Chilled beef in demand as China demand keeps falling

Australian beef export volumes and values continue to track lower year-on-year, and well below five-year-average levels. For the year-to-October, 874,421 tonnes shipped weight of beef have headed overseas, compared to more than 1 million tonnes for the same period last year, a drop of 13 per cent. Despite global economic challenges, however, this decline would appear to continue to be primarily supply driven, with year-to-date eastern states cattle slaughter tracking at about 14% lower for 2020, according to the National Livestock Reporting Service figures.

Japan was the largest beef export market for Australia in October (and for 2020 so far), having only taken 9 per cent less product for the year-to-date compared to 2019. Japan is also the top market for chilled beef specifically, and their continued demand in this area has led to Australia’s total chilled beef exports sitting at just 2% lower than last year. The US, China and South Korea have all imported more Australian chilled beef for the year to October than they did in 2019, while their frozen product intake has dropped. Frozen Australian beef exports overall have dipped 17% year-on-year, as China remains the biggest market for this category of Australian beef.

Chinese trade suspensions of five plants that Meat and Livestock Australia describes as “significant suppliers to the market” has contributed to Australian beef exports to the country being down 28% for the year-to-date. In October, Chinese volumes were down a whopping 59% year on year, pointing to trade issues not being the only contributor. Chilled beef exports to China have increased, as the affluent look to premium Australian product, but competition for the volume frozen market has ramped up from South America.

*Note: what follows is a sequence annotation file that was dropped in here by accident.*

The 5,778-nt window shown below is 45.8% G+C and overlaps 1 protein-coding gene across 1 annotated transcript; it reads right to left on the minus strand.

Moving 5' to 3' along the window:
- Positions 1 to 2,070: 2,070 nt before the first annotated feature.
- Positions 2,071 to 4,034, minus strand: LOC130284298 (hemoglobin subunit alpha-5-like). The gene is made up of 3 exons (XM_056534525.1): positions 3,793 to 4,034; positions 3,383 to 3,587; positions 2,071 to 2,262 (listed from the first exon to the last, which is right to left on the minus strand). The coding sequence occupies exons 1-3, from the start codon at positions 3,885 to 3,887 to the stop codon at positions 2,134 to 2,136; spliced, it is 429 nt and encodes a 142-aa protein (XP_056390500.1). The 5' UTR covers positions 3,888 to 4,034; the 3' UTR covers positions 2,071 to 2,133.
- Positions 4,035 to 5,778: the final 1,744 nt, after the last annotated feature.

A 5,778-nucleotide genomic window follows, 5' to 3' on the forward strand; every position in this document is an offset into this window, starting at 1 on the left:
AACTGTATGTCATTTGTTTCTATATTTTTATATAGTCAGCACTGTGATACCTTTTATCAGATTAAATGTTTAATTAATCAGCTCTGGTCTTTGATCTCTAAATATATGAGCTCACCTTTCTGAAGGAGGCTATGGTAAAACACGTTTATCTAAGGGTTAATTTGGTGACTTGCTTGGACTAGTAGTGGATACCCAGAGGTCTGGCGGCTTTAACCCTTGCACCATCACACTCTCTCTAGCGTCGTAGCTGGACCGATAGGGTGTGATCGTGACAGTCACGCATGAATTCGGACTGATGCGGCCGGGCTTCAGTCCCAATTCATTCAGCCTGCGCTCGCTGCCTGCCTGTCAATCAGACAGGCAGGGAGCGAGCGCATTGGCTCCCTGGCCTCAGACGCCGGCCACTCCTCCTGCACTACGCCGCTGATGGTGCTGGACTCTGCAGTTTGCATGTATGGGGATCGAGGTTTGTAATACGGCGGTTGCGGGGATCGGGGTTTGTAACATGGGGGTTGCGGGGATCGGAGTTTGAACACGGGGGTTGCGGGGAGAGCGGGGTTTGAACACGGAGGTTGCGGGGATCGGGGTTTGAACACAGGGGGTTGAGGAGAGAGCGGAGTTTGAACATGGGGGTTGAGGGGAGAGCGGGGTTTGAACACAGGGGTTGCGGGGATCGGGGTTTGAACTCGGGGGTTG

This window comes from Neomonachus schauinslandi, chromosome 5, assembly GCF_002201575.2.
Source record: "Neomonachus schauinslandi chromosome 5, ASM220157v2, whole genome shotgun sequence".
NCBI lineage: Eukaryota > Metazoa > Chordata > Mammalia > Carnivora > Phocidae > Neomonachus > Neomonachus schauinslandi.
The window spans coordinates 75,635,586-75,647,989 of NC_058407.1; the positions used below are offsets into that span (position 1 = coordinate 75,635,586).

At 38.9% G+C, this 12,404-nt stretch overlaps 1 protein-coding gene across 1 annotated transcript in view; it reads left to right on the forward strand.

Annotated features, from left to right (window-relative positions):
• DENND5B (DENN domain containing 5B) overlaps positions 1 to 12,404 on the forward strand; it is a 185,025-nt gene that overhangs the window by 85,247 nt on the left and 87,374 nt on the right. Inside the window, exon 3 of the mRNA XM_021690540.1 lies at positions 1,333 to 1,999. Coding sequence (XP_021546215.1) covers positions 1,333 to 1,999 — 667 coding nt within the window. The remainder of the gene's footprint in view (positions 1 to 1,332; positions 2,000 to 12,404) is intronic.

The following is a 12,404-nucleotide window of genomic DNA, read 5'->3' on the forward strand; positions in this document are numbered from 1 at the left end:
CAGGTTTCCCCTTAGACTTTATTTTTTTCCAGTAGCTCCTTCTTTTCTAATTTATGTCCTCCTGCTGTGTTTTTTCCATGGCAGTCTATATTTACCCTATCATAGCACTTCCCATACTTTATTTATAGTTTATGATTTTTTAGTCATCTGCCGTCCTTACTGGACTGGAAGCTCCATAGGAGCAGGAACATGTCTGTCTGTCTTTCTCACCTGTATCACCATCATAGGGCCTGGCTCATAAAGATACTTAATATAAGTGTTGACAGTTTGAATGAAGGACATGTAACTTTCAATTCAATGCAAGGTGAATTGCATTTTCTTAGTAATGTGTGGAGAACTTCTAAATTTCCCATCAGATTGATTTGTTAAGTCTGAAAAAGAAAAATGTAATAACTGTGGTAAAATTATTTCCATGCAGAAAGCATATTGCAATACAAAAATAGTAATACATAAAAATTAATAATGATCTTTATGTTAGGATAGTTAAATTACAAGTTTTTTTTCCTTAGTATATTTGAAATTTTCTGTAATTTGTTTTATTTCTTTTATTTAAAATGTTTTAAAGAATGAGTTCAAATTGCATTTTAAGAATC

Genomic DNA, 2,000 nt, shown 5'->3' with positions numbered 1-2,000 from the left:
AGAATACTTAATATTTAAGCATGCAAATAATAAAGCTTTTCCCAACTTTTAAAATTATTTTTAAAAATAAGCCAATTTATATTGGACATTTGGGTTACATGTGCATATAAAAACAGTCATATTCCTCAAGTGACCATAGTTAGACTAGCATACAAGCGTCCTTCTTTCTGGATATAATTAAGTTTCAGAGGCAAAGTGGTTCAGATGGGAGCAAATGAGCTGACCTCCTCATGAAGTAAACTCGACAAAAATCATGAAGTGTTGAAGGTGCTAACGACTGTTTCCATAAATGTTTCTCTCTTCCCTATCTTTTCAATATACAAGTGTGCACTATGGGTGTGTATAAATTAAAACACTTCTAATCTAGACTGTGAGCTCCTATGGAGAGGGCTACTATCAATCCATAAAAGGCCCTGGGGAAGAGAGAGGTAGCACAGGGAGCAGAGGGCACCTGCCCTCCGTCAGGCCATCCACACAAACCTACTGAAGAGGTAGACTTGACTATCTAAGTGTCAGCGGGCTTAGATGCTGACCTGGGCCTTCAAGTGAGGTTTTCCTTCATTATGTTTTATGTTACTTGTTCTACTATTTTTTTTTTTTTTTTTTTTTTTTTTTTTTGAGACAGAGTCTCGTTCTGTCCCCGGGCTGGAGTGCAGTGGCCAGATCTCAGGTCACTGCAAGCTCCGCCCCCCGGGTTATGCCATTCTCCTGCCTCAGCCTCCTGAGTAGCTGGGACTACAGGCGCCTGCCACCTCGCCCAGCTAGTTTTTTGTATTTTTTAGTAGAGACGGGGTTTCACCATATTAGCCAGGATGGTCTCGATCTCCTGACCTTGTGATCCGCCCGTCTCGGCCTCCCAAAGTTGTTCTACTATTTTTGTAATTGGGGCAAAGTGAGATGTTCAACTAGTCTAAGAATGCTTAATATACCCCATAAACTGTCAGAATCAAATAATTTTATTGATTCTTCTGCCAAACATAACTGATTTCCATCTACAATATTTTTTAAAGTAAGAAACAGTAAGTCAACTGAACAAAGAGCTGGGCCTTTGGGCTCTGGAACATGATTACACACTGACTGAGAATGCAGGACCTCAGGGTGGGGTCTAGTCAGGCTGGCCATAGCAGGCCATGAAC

Australia’s fourth-largest beef export market, South Korea, is likely to raise the tariff on beef imports from here to 30% (up from the usual 21.3%) this month, as we supply more than the 174,087 tonnes shipped weight safeguard volume to the country. This usually means the volume of beef from Australia dips significantly for the remainder of the year. While beef exports to South Korea are down just 5% for the year-to-date, this has meant the tariff increase has been triggered a month later than last year, and may not impact the market in any significant way.

What does it mean?

Beef exports have fallen in line with the decline in slaughter this year, showing that aside from trade tussles with China, demand doesn’t seem to be waning. There also would appear to be very little push back on Australia’s sky-high prices, which is assisted by the steady chilled beef export volumes. MLA forecasts beef exports will be on the increase next year, painting more positivity for Aussie beef overseas.

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Key Points

  • Total Australian beef exports have dropped 13% for the year to October, but chilled beef is only 2% lower.
  • Japan remains Australia’s biggest beef market for 2020, while exports to China were down 59% year-on-year for October.
  • Korean import tariff set to kick in this month as Australian beef exports to the country click over the safeguard volume for 2020.

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Data sources:  MLA, DAWE, Mecardo.

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